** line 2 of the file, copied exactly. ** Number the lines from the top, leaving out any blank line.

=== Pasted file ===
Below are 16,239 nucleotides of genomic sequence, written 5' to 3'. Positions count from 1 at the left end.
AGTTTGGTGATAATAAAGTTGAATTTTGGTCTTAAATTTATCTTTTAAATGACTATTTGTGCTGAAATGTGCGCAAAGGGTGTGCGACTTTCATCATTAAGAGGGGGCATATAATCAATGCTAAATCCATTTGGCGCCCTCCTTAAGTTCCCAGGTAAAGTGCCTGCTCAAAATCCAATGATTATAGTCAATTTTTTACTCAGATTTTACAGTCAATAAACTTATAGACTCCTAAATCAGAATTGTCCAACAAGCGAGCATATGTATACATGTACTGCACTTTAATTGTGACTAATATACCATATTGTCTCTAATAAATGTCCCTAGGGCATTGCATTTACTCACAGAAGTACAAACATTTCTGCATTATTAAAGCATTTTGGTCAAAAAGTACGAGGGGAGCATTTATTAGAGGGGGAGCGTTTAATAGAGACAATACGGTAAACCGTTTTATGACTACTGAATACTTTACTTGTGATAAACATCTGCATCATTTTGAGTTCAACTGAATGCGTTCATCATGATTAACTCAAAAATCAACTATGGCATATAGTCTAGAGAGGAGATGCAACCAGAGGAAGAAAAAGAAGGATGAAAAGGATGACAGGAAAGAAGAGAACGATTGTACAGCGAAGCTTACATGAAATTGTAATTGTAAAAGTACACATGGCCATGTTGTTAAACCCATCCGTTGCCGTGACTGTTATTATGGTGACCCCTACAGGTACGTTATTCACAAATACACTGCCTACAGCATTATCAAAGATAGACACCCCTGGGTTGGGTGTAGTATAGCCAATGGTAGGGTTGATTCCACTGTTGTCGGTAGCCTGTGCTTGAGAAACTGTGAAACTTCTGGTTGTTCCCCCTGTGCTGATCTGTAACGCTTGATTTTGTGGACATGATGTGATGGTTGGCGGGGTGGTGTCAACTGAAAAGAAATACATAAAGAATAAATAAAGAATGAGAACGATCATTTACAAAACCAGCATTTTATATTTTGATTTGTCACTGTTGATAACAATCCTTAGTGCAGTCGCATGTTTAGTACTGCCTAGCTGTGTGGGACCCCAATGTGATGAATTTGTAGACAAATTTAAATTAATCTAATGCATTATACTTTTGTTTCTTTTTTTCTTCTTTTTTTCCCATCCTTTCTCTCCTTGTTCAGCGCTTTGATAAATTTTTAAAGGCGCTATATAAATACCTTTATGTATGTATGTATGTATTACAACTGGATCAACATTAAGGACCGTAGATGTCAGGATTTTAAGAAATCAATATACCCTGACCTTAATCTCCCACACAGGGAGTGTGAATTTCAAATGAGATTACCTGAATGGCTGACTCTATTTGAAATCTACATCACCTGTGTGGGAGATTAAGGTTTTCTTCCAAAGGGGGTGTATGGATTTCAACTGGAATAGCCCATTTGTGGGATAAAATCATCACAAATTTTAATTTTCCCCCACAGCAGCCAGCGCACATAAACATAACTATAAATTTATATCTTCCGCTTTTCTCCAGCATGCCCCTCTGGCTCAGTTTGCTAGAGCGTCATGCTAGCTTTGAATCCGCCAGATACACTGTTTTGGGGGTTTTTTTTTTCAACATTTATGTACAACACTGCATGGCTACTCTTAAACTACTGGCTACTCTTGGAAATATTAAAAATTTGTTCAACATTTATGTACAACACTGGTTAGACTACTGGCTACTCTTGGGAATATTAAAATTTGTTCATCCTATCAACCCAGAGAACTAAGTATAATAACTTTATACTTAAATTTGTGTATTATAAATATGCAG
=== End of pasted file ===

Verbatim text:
AGTTTGGTGATAATAAAGTTGAATTTTGGTCTTAAATTTATCTTTTAAATGACTATTTGTGCTGAAATGTGCGCAAAGGGTGTGCGACTTTCATCATTAAGAGGGGGCATATAATCAATGCTAAATCCATTTGGCGCCCTCCTTAAGTTCCCAGGTAAAGTGCCTGCTCAAAATCCAATGATTATAGTCAATTTTTTACTCAGATTTTACAGTCAATAAACTTATAGACTCCTAAATCAGAATTGTCCAACAAGCGAGCATATGTATACATGTACTGCACTTTAATTGTGACTAATATACCATATTGTCTCTAATAAATGTCCCTAGGGCATTGCATTTACTCACAGAAGTACAAACATTTCTGCATTATTAAAGCATTTTGGTCAAAAAGTACGAGGGGAGCATTTATTAGAGGGGGAGCGTTTAATAGAGACAATACGGTAAACCGTTTTATGACTACTGAATACTTTACTTGTGATAAACATCTGCATCATTTTGAGTTCAACTGAATGCGTTCATCATGATTAACTCAAAAATCAACTATGGCATATAGTCTAGAGAGGAGATGCAACCAGAGGAAGAAAAAGAAGGATGAAAAGGATGACAGGAAAGAAGAGAACGATTGTACAGCGAAGCTTACATGAAATTGTAATTGTAAAAGTACACATGGCCATGTTGTTAAACCCATCCGTTGCCGTGACTGTTATTATGGTGACCCCTACAGGTACGTTATTCACAAATACACTGCCTACAGCATTATCAAAGATAGACACCCCTGGGTTGGGTGTAGTATAGCCAATGGTAGGGTTGATTCCACTGTTGTCGGTAGCCTGTGCTTGAGAAACTGTGAAACTTCTGGTTGTTCCCCCTGTGCTGATCTGTAACGCTTGATTTTGTGGACATGATGTGATGGTTGGCGGGGTGGTGTCAACTGAAAAGAAATACATAAAGAATAAATAAAGAATGAGAACGATCATTTACAAAACCAGCATTTTATATTTTGATTTGTCACTGTTGATAACAATCCTTAGTGCAGTCGCATGTTTAGTACTGCCTAGCTGTGTGGGACCCCAATGTGATGAATTTGTAGACAAATTTAAATTAATCTAATGCATTATACTTTTGTTTCTTTTTTTCTTCTTTTTTTCCCATCCTTTCTCTCCTTGTTCAGCGCTTTGATAAATTTTTAAAGGCGCTATATAAATACCTTTATGTATGTATGTATGTATTACAACTGGATCAACATTAAGGACCGTAGATGTCAGGATTTTAAGAAATCAATATACCCTGACCTTAATCTCCCACACAGGGAGTGTGAATTTCAAATGAGATTACCTGAATGGCTGACTCTATTTGAAATCTACATCACCTGTGTGGGAGATTAAGGTTTTCTTCCAAAGGGGGTGTATGGATTTCAACTGGAATAGCCCATTTGTGGGATAAAATCATCACAAATTTTAATTTTCCCCCACAGCAGCCAGCGCACATAAACATAACTATAAATTTATATCTTCCGCTTTTCTCCAGCATGCCCCTCTGGCTCAGTTTGCTAGAGCGTCATGCTAGCTTTGAATCCGCCAGATACACTGTTTTGGGGGTTTTTTTTTTCAACATTTATGTACAACACTGCATGGCTACTCTTAAACTACTGGCTACTCTTGGAAATATTAAAAATTTGTTCAACATTTATGTACAACACTGGTTAGACTACTGGCTACTCTTGGGAATATTAAAATTTGTTCATCCTATCAACCCAGAGAACTAAGTATAATAACTTTATACTTAAATTTGTGTATTATAAATATGCAG